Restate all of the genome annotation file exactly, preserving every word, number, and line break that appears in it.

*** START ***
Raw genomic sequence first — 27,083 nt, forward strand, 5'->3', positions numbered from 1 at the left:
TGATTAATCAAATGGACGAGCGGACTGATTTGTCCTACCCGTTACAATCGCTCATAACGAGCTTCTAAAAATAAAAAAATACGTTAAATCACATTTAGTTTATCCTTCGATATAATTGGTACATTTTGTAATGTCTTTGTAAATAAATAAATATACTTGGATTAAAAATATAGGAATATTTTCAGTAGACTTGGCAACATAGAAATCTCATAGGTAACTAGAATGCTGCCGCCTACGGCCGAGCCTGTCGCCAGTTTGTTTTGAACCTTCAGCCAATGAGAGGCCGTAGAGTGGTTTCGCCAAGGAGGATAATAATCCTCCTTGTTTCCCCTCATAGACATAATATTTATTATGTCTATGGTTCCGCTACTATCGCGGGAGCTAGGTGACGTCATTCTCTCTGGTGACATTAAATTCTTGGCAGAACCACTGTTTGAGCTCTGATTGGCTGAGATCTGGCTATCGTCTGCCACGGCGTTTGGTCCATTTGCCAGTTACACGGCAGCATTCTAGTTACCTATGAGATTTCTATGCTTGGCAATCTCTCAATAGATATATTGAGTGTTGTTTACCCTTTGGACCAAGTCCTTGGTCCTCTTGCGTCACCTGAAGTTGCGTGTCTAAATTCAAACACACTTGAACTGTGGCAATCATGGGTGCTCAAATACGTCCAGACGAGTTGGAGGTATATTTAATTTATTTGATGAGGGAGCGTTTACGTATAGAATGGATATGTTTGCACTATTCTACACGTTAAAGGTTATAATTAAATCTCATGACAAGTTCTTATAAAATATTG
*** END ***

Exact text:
Raw genomic sequence first — 27,083 nt, forward strand, 5'->3', positions numbered from 1 at the left:
TGATTAATCAAATGGACGAGCGGACTGATTTGTCCTACCCGTTACAATCGCTCATAACGAGCTTCTAAAAATAAAAAAATACGTTAAATCACATTTAGTTTATCCTTCGATATAATTGGTACATTTTGTAATGTCTTTGTAAATAAATAAATATACTTGGATTAAAAATATAGGAATATTTTCAGTAGACTTGGCAACATAGAAATCTCATAGGTAACTAGAATGCTGCCGCCTACGGCCGAGCCTGTCGCCAGTTTGTTTTGAACCTTCAGCCAATGAGAGGCCGTAGAGTGGTTTCGCCAAGGAGGATAATAATCCTCCTTGTTTCCCCTCATAGACATAATATTTATTATGTCTATGGTTCCGCTACTATCGCGGGAGCTAGGTGACGTCATTCTCTCTGGTGACATTAAATTCTTGGCAGAACCACTGTTTGAGCTCTGATTGGCTGAGATCTGGCTATCGTCTGCCACGGCGTTTGGTCCATTTGCCAGTTACACGGCAGCATTCTAGTTACCTATGAGATTTCTATGCTTGGCAATCTCTCAATAGATATATTGAGTGTTGTTTACCCTTTGGACCAAGTCCTTGGTCCTCTTGCGTCACCTGAAGTTGCGTGTCTAAATTCAAACACACTTGAACTGTGGCAATCATGGGTGCTCAAATACGTCCAGACGAGTTGGAGGTATATTTAATTTATTTGATGAGGGAGCGTTTACGTATAGAATGGATATGTTTGCACTATTCTACACGTTAAAGGTTATAATTAAATCTCATGACAAGTTCTTATAAAATATTG